Helpful Mortgage And Real Estate Advice

How Do Lenders Decide On The Maximum Loan Amount That Buyers Can Afford?

By on January 17, 2014 in Mortgage Videos

If you are new to the real estate market, the cost of a home may appear daunting. You may feel that you cannot qualify for any home loans, based on your income. However, lenders have a logical and clever way to formulate the best loan amount for you. It is possible to own a home, even with a limited budget. Lenders take your unique income and financial background to create a loan package perfect for your monthly budget.

The Debt-To-Income Ratio

The main financial formula that lenders use to determine your maximum home loan amount is a ratio of debt-to-income, or DTI. Your household’s gross, pre-tax income is added up. It is then compared to your non-housing and housing expenses to find a manageable budget for a home loan. In general, a high income or low debt allows you to finance a larger loan amount, but each situation is entirely unique in the real estate world.

What Qualifies As Non-Housing Expenses?

Lenders understand that you have other financial commitments that require a monthly payment. Non-housing expenses typically include child support, student loans, alimony and car loans. These monthly debts are usually fixed amounts, giving the lender an idea of your financial limits. If you only have a few of these non-housing expenses, your chances of a larger home loan amount increases. You have more available monthly cash flow to dedicate to the home loan in these cases.

Federal Housing Administration’s Guidelines

Lenders do have monetary lending limits as set forth by the FHA, or Federal Housing Administration. Prospective homeowners still need ample funds outside of the mortgage payment for everyday needs, from groceries to paying the electricity bill. To avoid predatory lending practices within the mortgage industry, the FHA regulates that home loan payments cannot exceed 29 percent of a household’s gross income.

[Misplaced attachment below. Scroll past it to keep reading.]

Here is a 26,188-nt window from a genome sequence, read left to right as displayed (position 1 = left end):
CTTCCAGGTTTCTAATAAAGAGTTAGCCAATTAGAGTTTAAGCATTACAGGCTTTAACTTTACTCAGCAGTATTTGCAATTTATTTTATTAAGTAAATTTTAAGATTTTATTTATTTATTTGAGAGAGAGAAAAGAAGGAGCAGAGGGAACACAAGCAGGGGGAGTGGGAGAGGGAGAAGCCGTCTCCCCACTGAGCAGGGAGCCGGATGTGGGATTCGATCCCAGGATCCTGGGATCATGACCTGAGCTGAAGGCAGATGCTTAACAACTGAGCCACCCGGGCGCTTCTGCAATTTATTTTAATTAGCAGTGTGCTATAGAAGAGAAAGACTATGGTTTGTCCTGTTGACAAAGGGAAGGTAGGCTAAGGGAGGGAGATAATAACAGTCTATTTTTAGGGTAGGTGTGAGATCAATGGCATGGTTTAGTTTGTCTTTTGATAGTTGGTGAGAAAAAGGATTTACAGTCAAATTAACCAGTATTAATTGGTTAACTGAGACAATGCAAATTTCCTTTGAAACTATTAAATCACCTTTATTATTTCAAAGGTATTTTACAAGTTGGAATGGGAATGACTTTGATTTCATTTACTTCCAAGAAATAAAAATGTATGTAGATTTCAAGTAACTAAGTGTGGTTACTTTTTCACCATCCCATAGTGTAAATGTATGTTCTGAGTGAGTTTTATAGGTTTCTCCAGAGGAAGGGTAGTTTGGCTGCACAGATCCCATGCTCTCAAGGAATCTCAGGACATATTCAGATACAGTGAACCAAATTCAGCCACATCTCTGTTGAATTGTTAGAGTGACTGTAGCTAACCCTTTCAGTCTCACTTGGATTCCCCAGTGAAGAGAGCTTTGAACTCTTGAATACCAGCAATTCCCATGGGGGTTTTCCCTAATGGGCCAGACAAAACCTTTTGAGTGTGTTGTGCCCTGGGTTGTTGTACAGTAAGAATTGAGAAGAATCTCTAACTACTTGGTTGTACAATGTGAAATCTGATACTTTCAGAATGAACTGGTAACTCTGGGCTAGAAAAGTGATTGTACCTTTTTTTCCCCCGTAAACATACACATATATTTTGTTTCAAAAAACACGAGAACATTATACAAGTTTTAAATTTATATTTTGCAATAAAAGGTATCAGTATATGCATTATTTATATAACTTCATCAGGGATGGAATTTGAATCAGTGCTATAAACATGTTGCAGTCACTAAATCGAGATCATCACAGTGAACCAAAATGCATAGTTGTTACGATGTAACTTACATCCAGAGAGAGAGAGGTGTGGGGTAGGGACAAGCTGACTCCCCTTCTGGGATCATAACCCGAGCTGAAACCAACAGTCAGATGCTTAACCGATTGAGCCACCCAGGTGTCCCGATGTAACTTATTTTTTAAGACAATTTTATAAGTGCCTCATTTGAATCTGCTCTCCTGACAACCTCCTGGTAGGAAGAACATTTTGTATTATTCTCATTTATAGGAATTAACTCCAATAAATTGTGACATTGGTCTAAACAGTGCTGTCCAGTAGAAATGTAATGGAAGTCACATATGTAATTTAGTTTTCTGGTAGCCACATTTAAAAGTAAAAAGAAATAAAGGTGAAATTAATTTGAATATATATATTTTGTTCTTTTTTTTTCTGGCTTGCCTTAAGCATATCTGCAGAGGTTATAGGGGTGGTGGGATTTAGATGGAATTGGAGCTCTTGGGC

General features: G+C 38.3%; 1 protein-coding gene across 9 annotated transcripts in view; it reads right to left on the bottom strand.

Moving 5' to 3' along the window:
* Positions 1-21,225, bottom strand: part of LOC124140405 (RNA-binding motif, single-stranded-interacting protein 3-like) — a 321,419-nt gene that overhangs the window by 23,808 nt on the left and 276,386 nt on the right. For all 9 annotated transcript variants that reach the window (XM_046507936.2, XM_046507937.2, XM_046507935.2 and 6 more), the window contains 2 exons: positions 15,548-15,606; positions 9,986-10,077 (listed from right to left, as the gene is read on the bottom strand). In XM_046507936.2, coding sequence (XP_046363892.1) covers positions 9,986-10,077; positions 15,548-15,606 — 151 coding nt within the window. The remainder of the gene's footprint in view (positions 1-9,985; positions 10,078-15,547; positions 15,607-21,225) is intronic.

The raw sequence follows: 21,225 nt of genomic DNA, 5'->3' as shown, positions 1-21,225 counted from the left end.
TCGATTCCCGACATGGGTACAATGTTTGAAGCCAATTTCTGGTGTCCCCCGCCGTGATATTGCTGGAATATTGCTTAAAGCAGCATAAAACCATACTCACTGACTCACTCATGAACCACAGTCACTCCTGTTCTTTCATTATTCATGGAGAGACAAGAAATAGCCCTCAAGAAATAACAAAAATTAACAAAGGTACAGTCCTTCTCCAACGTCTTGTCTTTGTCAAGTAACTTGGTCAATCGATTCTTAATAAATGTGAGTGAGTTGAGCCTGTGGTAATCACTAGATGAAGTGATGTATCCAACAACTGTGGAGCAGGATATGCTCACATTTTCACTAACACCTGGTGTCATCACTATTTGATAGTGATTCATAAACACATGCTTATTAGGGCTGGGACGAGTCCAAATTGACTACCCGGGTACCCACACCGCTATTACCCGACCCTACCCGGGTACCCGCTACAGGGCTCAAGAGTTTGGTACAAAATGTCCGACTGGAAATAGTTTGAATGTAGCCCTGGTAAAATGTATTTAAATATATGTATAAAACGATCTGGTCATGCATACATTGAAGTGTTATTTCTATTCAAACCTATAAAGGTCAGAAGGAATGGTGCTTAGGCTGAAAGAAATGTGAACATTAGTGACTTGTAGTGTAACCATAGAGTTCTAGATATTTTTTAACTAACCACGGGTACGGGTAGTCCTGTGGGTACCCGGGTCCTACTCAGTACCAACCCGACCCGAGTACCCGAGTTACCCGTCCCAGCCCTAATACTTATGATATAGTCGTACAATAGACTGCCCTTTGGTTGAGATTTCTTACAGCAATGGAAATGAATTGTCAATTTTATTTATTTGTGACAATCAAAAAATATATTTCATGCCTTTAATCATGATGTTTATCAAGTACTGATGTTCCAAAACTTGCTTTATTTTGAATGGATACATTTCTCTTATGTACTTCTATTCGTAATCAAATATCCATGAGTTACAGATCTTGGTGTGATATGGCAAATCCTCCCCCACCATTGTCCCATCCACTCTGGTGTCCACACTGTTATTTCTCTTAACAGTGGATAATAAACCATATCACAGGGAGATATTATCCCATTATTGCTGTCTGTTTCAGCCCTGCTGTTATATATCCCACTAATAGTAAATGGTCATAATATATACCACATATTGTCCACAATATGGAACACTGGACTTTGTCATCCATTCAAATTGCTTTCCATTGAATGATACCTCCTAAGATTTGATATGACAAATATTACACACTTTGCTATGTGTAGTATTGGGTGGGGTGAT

To fine-tune this law, the FHA also took non-housing expenses into consideration. If you add your monthly home loan payment and non-housing expenses together, the total amount should not exceed 41 percent of your gross income. This law protects homeowners from taking on too much debt at any one time, especially if a lender is questionable.

Additional Decision Factors

Lenders can alter the home loan’s amount and interest rate slightly if you have a large down payment saved up or an extremely high credit score. Good credit histories still play a large role in determining loan amounts and corresponding low interest rates. Overall, lenders must look at your entire financial picture to make a fair and well-informed decision on a final loan amount.


About the Author

About the Author: Jessica Lucas is the managing editor for Mortgage Home Base, a top real estate finance blog dedicated to helping borrowers and home buyers understand the home loan process. Follow Jessica on Google +, and share your comments here. .
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